Coding Moment of the Week #8

For the past few months, members of the NOISE Project have been coding responses from interviews that were conducted over the summer. During the coding process, we scan interview  answers for their main ideas, and then assign them words or phrases that capture these main themes. These words and phrases are called codes. For more information on coding, check out the video on box here! Each week, we’ll outline our “Moment of the Week,” in which we share an interesting coding discussion. Here’s this week’s!

What They Said

Question: “Can you share your ideas about equity in scientific research?”

Interviewee Answer: “So, you know, I think that’s one of the real powers of these CBOs is you don’t go into communities and tell them the research that they need and what you’re going to be doing. You go into communities and you ask them what’s going on for them and what their needs are and you engage with them on that human level.”


How We Coded It

Here, the interviewee describes the different ways that research is conducted by scientific institutions, and discusses the way in which a method of research in which the institution actively engages with community members is preferable to a method of research in which communities are simply told “the research that they need.”

Note that the interviewee describes the way that research is normally done by scientific institutions–this represents the status-quo. Then, in the next sentence, they outline their vision for the way in which scientific research should be conducted. Because of the fact that their vision differs significantly from the norm, we coded this status-quo resist.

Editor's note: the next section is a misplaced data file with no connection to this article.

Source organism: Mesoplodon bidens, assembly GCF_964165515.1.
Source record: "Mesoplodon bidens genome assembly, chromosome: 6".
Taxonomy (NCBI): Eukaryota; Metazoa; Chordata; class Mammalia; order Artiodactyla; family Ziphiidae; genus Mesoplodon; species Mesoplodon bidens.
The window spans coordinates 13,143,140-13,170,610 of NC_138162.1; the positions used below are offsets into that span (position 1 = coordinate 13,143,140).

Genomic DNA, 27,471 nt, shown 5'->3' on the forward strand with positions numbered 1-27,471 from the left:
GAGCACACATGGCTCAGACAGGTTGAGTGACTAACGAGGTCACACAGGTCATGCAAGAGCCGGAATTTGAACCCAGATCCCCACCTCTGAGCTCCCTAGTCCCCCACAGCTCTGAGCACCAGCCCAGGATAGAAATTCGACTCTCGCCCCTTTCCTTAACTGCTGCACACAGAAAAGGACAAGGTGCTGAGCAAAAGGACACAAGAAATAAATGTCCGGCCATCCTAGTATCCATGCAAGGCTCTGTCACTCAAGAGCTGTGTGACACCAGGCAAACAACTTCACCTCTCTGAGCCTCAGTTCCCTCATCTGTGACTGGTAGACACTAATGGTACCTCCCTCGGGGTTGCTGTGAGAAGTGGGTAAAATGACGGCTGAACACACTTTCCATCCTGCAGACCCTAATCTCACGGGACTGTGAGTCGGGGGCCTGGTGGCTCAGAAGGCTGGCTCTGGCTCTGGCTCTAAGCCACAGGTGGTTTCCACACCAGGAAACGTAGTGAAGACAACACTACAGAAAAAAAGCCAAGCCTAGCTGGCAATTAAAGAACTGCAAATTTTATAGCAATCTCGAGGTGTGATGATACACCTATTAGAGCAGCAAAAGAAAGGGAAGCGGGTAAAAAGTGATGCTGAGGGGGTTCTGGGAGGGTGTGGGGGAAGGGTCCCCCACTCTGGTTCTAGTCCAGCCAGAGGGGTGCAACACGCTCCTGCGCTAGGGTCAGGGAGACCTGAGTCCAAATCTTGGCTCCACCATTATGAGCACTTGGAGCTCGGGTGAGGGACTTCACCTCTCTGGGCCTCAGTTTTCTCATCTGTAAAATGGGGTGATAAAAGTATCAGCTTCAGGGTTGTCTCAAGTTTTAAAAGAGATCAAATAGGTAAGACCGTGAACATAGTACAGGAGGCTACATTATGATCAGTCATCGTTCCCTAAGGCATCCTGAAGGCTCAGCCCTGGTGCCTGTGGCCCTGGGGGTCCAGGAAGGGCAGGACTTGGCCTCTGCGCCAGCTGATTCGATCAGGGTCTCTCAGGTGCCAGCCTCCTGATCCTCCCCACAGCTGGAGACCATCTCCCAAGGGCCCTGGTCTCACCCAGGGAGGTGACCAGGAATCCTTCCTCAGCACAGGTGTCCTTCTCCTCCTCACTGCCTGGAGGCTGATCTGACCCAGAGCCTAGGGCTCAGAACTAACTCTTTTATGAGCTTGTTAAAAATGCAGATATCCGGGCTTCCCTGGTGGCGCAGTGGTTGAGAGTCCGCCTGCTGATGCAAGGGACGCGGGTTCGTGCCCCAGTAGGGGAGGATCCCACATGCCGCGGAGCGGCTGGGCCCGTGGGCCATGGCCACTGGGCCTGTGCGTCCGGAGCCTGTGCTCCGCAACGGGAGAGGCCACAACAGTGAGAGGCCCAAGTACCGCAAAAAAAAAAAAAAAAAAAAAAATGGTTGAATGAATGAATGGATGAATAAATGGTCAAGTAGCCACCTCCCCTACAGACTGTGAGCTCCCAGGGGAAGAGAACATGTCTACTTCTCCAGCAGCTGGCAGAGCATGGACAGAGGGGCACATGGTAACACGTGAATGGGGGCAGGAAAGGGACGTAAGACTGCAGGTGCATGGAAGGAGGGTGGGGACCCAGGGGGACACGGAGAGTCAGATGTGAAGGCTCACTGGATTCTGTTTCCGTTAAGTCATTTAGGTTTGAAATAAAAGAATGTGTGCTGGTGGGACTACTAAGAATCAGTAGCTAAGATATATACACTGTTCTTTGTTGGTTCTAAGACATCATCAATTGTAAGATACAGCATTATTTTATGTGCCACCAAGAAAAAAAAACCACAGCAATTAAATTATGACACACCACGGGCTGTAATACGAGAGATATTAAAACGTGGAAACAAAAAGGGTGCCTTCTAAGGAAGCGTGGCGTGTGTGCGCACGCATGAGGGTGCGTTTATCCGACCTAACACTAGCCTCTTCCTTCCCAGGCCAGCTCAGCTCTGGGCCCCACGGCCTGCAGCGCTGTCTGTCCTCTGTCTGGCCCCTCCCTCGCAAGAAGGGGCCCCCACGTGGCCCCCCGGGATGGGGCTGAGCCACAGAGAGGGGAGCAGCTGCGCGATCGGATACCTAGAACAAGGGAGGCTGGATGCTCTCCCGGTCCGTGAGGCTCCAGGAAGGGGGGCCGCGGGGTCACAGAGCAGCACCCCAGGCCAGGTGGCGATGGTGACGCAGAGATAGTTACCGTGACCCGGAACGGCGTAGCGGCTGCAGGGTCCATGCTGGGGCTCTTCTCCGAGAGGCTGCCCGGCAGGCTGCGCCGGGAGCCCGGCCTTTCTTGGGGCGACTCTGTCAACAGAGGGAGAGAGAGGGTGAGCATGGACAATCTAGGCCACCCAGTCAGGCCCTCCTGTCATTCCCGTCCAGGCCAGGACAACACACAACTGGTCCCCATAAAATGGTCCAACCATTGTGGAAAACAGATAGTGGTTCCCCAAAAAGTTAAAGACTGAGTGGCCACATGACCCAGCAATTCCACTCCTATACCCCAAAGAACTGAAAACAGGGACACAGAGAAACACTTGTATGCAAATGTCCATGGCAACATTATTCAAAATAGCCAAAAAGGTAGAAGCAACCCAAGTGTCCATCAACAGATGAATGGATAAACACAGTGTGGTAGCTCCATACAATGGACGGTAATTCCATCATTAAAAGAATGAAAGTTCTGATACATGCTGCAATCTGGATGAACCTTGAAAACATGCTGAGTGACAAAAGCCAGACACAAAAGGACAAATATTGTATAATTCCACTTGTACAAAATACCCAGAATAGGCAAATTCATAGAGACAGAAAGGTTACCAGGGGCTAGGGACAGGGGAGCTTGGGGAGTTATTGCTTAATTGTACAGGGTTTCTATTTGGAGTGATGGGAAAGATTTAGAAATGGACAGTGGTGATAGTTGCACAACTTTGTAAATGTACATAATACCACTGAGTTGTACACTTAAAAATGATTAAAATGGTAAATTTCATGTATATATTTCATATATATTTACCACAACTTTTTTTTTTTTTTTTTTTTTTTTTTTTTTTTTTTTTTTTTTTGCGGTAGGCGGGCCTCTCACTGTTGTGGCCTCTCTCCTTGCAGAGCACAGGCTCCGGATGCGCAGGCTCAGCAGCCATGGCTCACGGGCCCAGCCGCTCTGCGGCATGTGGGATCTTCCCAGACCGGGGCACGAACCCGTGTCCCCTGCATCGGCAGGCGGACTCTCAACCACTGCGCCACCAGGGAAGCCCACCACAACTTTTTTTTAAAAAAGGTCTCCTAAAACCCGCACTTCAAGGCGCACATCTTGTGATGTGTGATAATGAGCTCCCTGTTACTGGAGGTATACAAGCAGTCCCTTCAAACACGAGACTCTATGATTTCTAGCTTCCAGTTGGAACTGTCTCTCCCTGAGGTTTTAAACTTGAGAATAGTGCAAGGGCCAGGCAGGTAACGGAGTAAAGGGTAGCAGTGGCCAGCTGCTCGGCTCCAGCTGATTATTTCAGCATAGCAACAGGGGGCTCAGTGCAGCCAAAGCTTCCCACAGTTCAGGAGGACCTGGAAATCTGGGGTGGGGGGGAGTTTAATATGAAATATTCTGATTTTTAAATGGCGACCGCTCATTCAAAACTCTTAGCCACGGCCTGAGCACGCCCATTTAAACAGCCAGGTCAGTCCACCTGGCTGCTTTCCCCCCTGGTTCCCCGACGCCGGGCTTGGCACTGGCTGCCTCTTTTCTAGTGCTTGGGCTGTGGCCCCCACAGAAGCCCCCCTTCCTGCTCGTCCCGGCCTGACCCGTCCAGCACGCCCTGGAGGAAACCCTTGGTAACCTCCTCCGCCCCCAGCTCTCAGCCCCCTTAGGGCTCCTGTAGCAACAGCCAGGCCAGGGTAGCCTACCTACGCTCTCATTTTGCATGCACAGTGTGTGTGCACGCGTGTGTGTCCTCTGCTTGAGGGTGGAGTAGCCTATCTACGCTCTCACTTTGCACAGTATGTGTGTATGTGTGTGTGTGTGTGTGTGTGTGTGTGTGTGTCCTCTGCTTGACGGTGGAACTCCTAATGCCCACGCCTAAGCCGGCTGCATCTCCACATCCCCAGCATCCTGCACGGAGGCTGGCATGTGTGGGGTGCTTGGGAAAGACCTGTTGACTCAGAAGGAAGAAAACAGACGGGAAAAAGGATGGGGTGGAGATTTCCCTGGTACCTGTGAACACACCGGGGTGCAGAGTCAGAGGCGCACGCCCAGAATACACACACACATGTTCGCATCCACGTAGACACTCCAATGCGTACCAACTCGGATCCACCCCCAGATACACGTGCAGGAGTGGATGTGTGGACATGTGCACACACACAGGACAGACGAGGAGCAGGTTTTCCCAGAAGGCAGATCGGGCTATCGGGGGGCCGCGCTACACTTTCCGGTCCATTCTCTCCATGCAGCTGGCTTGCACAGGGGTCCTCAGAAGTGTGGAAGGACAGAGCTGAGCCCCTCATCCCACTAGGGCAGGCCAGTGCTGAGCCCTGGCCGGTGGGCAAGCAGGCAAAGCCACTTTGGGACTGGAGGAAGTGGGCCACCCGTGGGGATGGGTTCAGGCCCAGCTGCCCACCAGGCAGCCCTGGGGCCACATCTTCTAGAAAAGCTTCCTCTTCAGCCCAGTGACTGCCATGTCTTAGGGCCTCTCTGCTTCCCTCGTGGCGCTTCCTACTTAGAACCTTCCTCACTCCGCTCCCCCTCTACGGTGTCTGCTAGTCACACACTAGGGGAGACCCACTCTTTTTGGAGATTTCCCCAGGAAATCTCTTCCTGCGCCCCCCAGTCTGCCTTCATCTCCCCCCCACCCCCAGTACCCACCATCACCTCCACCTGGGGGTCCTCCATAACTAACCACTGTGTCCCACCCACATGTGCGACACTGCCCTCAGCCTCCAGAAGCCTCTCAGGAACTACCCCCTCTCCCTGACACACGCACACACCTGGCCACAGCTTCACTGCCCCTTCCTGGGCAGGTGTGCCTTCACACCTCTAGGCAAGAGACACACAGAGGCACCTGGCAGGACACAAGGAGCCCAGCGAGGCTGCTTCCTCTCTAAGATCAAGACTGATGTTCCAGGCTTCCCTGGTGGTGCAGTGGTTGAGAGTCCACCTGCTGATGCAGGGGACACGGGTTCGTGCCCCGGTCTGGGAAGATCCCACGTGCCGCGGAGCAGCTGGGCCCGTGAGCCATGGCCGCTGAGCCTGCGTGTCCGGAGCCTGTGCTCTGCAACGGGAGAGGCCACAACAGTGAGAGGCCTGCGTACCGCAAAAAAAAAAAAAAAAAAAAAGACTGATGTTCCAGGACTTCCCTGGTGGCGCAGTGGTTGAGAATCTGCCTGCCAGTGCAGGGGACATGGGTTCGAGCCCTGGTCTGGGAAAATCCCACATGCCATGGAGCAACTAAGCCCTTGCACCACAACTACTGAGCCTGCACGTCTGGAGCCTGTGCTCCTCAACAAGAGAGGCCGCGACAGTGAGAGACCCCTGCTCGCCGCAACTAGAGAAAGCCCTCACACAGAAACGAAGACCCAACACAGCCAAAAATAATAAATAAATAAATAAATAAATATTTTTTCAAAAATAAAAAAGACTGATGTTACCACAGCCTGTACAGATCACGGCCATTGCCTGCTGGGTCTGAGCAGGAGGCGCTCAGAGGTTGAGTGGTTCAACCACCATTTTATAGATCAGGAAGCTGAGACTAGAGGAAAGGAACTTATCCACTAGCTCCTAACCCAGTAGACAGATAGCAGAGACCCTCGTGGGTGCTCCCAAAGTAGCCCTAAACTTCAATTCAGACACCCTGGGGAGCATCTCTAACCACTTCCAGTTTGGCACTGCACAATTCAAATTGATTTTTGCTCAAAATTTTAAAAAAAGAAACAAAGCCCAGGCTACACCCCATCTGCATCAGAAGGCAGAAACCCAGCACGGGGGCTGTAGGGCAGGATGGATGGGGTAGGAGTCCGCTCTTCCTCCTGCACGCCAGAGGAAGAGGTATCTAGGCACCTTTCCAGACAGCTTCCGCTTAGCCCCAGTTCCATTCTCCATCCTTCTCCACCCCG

We had a very interesting discussion as to whether the method of research outlined in the second sentence, “You go into communities and you ask them what’s going on for them and what their needs are and you engage with them on that human level,” is a form of paternalism or not. We use Tema Okun’s definition of paternalism, which can be found here

  • Ultimately, the fact that the lab feels that they can “go into communities” can be seen as a form of paternalism, even if the lab genuinely engages with the community and accounts for their needs. By making the decision to enter a community, the lab uses its power to make a decision that will affect a given group of people, without that group of people’s explicit consent. In other words, the decision-making process was clear to the lab–they decided to enter a community–but unclear to the individuals within that community, making this a form of paternalism. We applied the code paternalism
  • From this answer, we observe that an action can be paternalistic even if the action is well-meaning, and even if the end result of the action is beneficial for both parties. The key is that if an action does not explicitly involve the consent of all individuals involved, it will still be paternalistic. In other words, whenever the lab makes a decision on behalf of a community–for instance, the decision to “go into” that community–the lab will be acting paternalistically.

Question for thought:

Think about mission trips and volunteer tourism in third world countries. Is this a form of paternalism? Why or why not?

Do you agree with the codes we applied? Do you disagree? Are you comfortable with the thought process that took place? Let us know!